The last Mishnayot in Massekhet Pesahim return to the discussion of the korban Pesah itself, within the context of eating it at the seder. The Mishna on our daf teaches that if all of the people fell asleep, then their korban Pesah cannot be eaten – explained in the Yerushalmi as due to the fact that people need to be thinking about the sacrifice, something that they cannot have been doing if they were asleep. Furthermore, according to the Mishna, if the korban is not eaten by midnight it becomes notar – leftover – and cannot be eaten.
The Gemara identifies the position that the korban Pesah must be eaten by midnight with Rabbi Elazar ben Azarya, who understands the command to eat the sacrifice ba-layla ha-zeh (Shemot 12:8) to mean the same time that God traveled through Egypt for Makat Bekhorot, the last of the plagues, which took place at midnight ba-layla ha-zeh (see 12:12). Rabbi Akiva disagrees with this reading of the pasuk and argues that it can be eaten throughout the night, reasoning that ba-layla simply teaches us that it is a unique korban that can only be eaten at night and not on the following day.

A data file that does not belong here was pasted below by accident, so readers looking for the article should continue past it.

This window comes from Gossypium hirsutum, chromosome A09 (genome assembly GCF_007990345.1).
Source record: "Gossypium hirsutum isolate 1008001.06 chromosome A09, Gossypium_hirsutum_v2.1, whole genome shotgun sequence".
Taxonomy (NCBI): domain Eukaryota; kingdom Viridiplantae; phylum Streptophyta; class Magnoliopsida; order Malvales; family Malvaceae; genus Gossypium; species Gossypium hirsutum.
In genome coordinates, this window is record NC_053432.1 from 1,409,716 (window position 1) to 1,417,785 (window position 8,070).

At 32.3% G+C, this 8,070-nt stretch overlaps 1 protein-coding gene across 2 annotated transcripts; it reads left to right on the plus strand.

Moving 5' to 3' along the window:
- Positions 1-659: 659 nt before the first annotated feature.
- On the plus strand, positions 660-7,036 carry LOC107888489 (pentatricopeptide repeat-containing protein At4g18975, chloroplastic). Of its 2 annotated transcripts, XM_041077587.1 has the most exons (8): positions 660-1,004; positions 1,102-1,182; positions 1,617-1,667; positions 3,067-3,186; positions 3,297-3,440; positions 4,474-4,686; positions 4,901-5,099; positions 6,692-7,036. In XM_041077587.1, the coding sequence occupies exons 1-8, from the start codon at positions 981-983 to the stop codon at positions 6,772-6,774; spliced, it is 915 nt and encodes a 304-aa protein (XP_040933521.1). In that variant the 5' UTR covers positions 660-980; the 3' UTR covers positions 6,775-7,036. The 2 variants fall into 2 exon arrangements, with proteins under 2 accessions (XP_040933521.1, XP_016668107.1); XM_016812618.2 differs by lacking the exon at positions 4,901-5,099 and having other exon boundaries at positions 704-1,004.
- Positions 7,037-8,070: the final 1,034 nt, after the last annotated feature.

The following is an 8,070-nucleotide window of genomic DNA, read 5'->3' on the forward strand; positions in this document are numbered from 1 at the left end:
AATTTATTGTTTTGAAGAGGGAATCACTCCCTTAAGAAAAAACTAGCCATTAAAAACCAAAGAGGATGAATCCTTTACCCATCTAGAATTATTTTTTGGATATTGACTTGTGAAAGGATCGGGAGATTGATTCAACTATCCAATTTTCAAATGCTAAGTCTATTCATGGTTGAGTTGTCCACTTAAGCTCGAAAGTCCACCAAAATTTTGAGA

The Jerusalem Talmud suggests that even Rabbi Akiva agrees that as a Rabbinic ordinance – in order to avoid the possibility of eating the korban past its time – the korban Pesah must be consumed by midnight. Based on this understanding of Rabbi Akiva, the Mishna that declares the Passover sacrifice to be notar after midnight can be Rabbi Akiva’s position, as well, just on a Rabbinic level.
The Shulhan Aruk (Orah Hayyim 477:1) recommends that we finish the last matza – the afikoman – at our seder before midnight as the matza today represents the korban Pesah that we can no longer bring. The Rema (ibid) goes so far as to suggest that Hallel should also be completed before midnight, since it accompanied the sacrifice during the times of the Temple.